Read all about the project here.

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Stay tuned.

THOTMB, p. 7

There are some jobs I can’t make myself do. An eight to five is deadly; I need to fill more than my stomach. I can’t work in the mines, can’t work at Walmart, and can’t be a Border Patrol agent. For those jobs, you’d have to wear a hairnet or some ridiculous rectangular uniform, or be there for hours on end, like being in a cage. That would be impossible.

Covered California is a Scam

Every day, self gets a message in her in-box: You have until Dec. 15 to sign up for mandatory health insurance.

Then: GET HELP PICKING A PLAN BEFORE DECEMBER 15.

Then, a glorious array of plans starting at $871/month, and going up all the way to $3,000/month.

Then,

PLEASE CONTACT US. WE MAY CONNECT YOU TO A MARKETPLACE-REGISTERED AGENT OR BROER WHO WILL CONTACT YOU TO HELP YOU ENROLL, THROUGH A SERVICE WE’VE PARTNERED WITH, HELP ON-DEMAND. AGENTS AND BROKERS ARE TRAINED BY THE MARKETPLACE AND LICENSED IN THEIR RESPECTIVE STATE. THEY ARE USUALLY PAID BY THE INSURANCE COMPANIES WHOSE PLANS THEY SELL.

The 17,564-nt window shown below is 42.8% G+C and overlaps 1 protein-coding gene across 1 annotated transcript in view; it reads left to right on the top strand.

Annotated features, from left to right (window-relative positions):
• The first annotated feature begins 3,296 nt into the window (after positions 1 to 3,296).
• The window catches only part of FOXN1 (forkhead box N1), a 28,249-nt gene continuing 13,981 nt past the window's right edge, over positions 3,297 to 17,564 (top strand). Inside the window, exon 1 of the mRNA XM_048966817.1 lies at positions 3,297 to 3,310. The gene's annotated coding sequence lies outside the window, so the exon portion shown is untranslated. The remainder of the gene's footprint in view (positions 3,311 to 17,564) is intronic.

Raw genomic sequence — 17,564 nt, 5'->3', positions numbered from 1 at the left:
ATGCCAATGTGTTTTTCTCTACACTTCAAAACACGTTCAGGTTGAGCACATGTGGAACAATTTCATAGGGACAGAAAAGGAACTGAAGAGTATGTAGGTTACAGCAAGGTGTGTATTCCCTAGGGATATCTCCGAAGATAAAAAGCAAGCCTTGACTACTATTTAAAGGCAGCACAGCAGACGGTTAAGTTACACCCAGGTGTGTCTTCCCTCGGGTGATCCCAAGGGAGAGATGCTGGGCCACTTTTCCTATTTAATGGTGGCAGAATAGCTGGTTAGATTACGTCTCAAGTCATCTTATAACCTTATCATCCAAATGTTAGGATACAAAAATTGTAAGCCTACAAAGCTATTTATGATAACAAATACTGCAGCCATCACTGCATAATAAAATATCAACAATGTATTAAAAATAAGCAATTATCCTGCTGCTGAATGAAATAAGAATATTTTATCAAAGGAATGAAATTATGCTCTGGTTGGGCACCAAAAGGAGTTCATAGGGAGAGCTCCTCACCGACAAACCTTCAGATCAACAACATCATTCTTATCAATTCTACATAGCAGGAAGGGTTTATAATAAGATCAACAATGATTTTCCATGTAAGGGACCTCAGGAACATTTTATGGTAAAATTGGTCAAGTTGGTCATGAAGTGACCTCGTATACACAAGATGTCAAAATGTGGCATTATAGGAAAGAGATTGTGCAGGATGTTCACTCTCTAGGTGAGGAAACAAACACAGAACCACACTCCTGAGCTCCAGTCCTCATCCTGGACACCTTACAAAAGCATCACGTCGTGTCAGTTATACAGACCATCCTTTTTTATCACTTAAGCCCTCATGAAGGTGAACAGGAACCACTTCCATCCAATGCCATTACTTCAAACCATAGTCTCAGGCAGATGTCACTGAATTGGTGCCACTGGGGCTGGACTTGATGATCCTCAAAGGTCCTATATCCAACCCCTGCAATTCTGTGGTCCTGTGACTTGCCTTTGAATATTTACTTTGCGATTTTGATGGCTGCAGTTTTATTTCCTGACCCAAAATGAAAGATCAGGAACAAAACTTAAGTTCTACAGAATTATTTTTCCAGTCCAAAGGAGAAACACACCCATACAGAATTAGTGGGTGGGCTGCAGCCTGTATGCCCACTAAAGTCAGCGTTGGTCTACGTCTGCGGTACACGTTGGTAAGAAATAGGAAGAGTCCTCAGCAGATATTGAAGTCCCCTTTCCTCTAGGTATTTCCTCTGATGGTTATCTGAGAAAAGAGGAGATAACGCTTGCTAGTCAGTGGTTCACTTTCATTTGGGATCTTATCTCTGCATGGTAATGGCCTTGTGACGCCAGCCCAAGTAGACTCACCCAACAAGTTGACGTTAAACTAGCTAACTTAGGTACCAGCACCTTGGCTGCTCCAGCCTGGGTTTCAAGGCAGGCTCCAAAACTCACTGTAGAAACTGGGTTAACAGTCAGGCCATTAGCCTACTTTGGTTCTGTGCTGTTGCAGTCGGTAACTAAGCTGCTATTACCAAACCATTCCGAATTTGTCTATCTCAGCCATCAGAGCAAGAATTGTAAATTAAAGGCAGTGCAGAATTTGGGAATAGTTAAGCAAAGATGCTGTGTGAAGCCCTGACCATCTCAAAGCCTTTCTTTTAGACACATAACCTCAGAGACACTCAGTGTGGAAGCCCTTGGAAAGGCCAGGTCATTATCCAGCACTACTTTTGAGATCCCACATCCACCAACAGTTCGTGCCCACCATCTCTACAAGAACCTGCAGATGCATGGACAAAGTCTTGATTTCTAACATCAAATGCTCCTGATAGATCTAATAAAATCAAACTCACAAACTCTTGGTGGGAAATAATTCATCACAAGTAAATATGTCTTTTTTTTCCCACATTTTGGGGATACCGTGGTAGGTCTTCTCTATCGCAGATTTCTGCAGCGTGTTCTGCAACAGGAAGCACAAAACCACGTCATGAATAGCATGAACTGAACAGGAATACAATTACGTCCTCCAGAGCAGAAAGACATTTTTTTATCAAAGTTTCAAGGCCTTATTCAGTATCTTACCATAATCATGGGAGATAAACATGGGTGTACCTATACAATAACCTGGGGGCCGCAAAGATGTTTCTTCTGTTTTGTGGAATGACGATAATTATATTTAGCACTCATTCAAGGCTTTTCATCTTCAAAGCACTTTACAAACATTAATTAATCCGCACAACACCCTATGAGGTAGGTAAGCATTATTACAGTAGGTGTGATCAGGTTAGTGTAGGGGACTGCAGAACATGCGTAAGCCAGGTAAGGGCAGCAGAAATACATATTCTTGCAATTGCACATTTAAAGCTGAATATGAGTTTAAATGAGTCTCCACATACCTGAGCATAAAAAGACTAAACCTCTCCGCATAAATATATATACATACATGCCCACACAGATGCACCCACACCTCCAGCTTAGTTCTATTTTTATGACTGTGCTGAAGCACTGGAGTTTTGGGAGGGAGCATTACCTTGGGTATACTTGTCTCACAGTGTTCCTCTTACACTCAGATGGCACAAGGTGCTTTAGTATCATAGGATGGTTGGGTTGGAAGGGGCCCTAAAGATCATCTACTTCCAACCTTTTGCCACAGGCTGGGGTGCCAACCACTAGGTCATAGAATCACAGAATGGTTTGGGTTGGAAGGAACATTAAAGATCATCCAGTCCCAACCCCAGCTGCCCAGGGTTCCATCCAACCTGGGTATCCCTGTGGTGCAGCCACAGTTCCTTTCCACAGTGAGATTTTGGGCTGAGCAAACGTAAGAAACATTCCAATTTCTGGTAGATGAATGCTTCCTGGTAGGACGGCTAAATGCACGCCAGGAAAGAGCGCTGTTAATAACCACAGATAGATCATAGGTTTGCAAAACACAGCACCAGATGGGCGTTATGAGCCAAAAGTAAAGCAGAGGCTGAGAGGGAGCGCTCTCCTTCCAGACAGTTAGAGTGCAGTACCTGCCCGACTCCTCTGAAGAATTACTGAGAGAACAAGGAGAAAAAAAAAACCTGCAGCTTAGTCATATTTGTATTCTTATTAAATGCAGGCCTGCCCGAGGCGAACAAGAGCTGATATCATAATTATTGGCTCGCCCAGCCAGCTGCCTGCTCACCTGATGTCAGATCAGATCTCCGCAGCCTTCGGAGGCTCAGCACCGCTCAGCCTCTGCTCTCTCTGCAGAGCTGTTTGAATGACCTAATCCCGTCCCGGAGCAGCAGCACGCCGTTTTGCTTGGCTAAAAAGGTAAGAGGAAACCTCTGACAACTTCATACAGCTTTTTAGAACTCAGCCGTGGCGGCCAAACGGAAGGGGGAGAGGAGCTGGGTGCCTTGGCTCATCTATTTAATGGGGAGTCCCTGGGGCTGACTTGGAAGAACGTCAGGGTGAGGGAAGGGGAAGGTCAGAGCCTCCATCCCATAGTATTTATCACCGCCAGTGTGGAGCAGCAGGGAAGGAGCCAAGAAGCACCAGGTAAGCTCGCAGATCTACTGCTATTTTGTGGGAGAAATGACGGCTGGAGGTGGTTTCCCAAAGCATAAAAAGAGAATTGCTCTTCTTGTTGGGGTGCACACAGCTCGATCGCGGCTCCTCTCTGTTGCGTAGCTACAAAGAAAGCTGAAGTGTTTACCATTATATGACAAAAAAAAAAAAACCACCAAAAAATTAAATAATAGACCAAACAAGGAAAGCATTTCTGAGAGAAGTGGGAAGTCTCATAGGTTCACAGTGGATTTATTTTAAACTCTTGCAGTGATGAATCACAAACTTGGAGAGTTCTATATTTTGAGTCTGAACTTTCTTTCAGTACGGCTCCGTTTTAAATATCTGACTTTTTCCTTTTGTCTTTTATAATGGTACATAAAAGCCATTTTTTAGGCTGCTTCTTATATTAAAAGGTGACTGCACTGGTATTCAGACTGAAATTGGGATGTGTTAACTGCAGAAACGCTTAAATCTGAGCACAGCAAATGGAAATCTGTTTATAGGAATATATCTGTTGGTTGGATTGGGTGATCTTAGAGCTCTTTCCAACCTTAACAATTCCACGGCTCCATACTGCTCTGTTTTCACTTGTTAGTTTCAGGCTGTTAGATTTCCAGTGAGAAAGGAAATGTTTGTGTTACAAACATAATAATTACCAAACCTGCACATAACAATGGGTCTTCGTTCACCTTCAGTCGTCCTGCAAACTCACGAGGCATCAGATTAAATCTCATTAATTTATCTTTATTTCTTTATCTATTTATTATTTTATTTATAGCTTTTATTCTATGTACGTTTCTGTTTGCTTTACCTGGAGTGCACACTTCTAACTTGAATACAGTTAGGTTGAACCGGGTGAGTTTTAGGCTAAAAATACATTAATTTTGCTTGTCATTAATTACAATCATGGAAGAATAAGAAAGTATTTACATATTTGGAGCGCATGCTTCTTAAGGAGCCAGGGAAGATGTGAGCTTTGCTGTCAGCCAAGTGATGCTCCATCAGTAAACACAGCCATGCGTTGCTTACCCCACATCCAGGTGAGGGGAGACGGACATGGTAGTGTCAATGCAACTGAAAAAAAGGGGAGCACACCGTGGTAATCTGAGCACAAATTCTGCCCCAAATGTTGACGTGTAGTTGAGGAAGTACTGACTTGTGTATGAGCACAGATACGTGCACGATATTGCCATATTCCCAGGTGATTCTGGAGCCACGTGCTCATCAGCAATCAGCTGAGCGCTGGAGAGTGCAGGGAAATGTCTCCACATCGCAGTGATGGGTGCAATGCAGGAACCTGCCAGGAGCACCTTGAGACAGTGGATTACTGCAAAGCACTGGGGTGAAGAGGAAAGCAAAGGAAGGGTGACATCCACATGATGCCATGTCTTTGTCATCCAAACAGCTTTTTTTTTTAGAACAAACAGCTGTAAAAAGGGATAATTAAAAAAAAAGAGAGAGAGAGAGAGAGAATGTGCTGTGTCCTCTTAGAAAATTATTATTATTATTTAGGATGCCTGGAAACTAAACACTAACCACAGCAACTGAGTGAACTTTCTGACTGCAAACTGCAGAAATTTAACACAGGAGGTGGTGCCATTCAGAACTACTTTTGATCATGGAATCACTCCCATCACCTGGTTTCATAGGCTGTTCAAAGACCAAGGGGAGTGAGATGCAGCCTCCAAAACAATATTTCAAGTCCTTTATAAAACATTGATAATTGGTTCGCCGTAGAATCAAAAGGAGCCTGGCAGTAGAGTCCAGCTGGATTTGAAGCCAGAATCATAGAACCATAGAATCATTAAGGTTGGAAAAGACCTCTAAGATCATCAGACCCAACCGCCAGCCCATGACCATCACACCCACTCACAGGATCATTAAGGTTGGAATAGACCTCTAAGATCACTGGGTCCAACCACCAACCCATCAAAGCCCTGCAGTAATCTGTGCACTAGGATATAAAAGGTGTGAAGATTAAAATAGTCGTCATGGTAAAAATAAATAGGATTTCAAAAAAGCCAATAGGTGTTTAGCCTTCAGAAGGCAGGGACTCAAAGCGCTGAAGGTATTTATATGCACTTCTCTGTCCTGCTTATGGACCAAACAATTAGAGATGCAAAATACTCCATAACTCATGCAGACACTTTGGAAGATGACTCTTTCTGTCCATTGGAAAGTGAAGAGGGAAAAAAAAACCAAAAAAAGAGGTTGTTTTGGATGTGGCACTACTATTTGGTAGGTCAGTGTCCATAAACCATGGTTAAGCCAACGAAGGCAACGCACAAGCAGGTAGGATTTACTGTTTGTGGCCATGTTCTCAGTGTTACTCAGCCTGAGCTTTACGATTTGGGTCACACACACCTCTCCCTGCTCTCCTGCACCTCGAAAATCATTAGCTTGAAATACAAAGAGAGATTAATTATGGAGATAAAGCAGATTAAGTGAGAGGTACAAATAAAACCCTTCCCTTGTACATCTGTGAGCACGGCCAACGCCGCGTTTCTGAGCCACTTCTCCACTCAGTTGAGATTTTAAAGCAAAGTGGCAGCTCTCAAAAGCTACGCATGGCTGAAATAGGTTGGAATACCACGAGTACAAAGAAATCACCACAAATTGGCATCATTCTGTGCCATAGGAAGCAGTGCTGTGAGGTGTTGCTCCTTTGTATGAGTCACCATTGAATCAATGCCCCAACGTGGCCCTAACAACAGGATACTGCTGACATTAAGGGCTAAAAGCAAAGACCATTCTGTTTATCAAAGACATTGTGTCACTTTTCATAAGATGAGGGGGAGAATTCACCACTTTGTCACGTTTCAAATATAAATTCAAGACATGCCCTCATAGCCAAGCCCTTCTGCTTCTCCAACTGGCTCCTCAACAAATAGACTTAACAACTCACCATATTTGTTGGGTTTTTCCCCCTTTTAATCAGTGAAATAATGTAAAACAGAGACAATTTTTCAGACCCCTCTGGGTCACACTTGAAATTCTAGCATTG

The above message is giving self all kinds of trills of alarm: “They are USUALLY PAID BY THE INSURANCE COMPANIES WHOSE PLANS THEY SELL.”

These ‘brokers of health’ will get all your vital information, and end up telling you the same thing you know already: Health insurance is mandatory, here are the plans: $871/month, $918/month, $1,001/month, $1,300/month.

When the IRS penalty is $700, doesn’t it make better financial sense to pay the penalty, which is less than even just one month’s premium?

Even on a plan, annual deductible is $6300, so you would be paying roughly $12,000 year and some, FOR ROUTINE CARE.

Self tried yesterday to enroll in a national health insurance plan. As soon as the rep learned self was a California resident, she said, “Sorry, can’t help you. You have to choose a plan from Covered California.”

The system of health care in the United States is in the hands of snake-oil salesmen.

Stay tuned, dear blog readers. Stay tuned.